NEW MEXICO COMMERCIAL TRUCKING ACCIDENT LAWYERS

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Any sort of vehicular accident is, in the best-case scenario, a major headache to deal with. At worst, though, accidents can leave victims and their families with piled-up medical bills, a totaled car, and severe or potentially fatal injuries. These risks are enhanced even further when an accident involves a commercial truck. Due to their size, accidents with a truck can quickly turn into a devastating situation. After your commercial trucking accident, you may be left wondering about commercial trucking personal injury laws in New Mexico, which is where an attorney may be able to help.

If you or a loved one has been involved in a commercial trucking accident in New Mexico, call (800) 863-5312 today for a free consultation with Zinda Law Group.

ELEMENTS OF A NEW MEXICO TRUCK ACCIDENT CLAIM

Typically, when an accident victim is looking to recover for their losses from a truck driver or trucking company, they will attempt to recover under a theory of negligence. Simply put, negligence occurs when someone has an obligation to act reasonably and fails to do so. Negligence has four basic components:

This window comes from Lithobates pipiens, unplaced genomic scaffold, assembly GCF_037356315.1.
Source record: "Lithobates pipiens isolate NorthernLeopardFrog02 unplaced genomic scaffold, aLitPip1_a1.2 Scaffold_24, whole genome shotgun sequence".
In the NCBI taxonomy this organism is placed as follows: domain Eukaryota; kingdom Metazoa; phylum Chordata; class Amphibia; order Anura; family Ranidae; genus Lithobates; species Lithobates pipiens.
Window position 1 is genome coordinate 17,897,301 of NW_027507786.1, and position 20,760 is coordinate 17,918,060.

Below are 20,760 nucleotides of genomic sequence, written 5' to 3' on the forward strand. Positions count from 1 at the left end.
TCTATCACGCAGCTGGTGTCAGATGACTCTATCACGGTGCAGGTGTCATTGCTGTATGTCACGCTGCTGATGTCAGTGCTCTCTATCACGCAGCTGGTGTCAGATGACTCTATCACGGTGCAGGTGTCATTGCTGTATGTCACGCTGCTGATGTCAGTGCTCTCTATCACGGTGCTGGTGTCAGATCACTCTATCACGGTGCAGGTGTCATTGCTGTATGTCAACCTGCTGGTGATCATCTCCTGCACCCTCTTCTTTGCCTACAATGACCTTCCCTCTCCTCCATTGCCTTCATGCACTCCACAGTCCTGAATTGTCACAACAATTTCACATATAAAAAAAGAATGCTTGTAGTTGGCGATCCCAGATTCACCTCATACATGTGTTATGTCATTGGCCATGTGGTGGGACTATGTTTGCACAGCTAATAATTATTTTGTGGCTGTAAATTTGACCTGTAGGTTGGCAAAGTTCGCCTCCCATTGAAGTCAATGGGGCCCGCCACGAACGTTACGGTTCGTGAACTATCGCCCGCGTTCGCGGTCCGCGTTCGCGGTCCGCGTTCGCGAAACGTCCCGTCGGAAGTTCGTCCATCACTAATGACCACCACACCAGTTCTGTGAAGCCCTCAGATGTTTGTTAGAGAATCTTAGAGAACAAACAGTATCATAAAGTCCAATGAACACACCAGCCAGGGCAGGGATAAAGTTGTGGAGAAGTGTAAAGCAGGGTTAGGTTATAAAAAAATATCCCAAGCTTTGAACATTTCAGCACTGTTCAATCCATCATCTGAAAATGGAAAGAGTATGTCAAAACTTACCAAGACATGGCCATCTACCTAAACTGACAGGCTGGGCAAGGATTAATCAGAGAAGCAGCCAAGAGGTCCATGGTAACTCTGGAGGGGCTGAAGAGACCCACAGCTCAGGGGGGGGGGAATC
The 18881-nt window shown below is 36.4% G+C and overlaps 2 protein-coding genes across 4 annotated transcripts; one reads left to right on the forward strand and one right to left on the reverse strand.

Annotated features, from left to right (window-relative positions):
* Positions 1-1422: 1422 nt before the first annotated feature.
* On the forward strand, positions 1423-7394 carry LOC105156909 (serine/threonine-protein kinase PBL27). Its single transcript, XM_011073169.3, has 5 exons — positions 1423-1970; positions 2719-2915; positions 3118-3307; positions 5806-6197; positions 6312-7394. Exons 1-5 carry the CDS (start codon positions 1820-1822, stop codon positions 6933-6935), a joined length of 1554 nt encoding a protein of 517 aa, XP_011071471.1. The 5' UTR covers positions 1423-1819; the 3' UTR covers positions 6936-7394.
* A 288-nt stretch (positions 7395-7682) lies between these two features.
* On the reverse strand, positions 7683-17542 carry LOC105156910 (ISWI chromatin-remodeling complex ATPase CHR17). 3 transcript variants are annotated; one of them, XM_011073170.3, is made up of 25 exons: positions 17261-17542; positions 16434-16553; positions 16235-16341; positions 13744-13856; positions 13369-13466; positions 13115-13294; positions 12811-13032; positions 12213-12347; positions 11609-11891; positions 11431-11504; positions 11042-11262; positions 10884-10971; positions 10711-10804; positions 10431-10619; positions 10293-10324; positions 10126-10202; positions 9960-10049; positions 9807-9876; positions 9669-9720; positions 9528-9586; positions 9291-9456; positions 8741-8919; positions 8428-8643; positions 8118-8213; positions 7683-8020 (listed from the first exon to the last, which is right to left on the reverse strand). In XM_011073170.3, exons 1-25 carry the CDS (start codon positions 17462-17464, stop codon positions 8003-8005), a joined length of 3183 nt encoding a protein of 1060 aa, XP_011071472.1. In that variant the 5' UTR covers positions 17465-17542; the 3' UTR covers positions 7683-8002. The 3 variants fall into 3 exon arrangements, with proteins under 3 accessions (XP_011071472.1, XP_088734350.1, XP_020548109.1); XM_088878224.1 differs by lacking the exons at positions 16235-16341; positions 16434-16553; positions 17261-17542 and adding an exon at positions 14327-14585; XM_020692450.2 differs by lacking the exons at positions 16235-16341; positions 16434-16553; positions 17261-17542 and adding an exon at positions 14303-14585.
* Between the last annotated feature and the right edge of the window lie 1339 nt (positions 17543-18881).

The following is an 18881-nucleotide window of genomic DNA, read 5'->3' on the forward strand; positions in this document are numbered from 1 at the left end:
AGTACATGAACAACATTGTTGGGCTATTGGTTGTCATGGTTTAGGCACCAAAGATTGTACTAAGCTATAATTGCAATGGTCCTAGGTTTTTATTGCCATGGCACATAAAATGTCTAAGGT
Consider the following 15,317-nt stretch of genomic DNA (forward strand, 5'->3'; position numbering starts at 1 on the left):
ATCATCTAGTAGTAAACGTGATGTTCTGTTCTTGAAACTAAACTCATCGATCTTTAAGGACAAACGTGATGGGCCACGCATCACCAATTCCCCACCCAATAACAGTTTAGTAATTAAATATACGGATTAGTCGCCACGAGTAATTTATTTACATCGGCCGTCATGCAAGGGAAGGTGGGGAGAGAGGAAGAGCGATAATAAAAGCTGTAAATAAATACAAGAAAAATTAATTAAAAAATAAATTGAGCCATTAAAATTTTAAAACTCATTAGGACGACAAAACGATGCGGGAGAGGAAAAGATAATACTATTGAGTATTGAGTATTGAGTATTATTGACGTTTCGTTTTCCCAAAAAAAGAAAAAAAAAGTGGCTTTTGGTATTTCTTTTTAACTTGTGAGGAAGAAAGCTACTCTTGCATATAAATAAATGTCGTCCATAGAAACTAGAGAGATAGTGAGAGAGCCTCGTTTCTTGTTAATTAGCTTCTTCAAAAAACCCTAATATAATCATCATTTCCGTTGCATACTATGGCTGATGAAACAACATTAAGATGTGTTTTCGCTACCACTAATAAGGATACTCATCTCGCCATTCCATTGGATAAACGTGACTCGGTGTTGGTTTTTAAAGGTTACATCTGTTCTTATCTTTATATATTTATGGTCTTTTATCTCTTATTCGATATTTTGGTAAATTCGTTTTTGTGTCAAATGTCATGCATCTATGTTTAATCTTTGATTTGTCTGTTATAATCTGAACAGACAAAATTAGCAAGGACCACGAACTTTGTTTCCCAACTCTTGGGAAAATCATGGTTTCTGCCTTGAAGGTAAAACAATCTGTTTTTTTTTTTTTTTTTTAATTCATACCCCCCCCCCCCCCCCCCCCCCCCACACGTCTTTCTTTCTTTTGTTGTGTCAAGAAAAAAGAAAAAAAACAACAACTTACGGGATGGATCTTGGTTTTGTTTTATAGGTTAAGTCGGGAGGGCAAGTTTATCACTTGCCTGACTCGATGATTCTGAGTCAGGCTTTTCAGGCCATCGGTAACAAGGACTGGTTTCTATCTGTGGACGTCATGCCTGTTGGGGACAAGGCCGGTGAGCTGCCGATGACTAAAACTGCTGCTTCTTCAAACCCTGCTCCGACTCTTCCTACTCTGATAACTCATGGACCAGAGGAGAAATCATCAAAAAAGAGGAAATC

Duty

The first step in trying to establish negligence is to establish that the person or entity you are attempting to recover from had a duty to act in a certain way. If there was no obligation to act reasonably in the first place, then you can’t be held responsible for not conforming to that standard. Truck drivers have the general obligation to drive safely when they are on the road, and they also have the additional obligation of conforming to federal and commercial trucking personal injury laws in New Mexico, as well as company policy if they are employed by a trucking company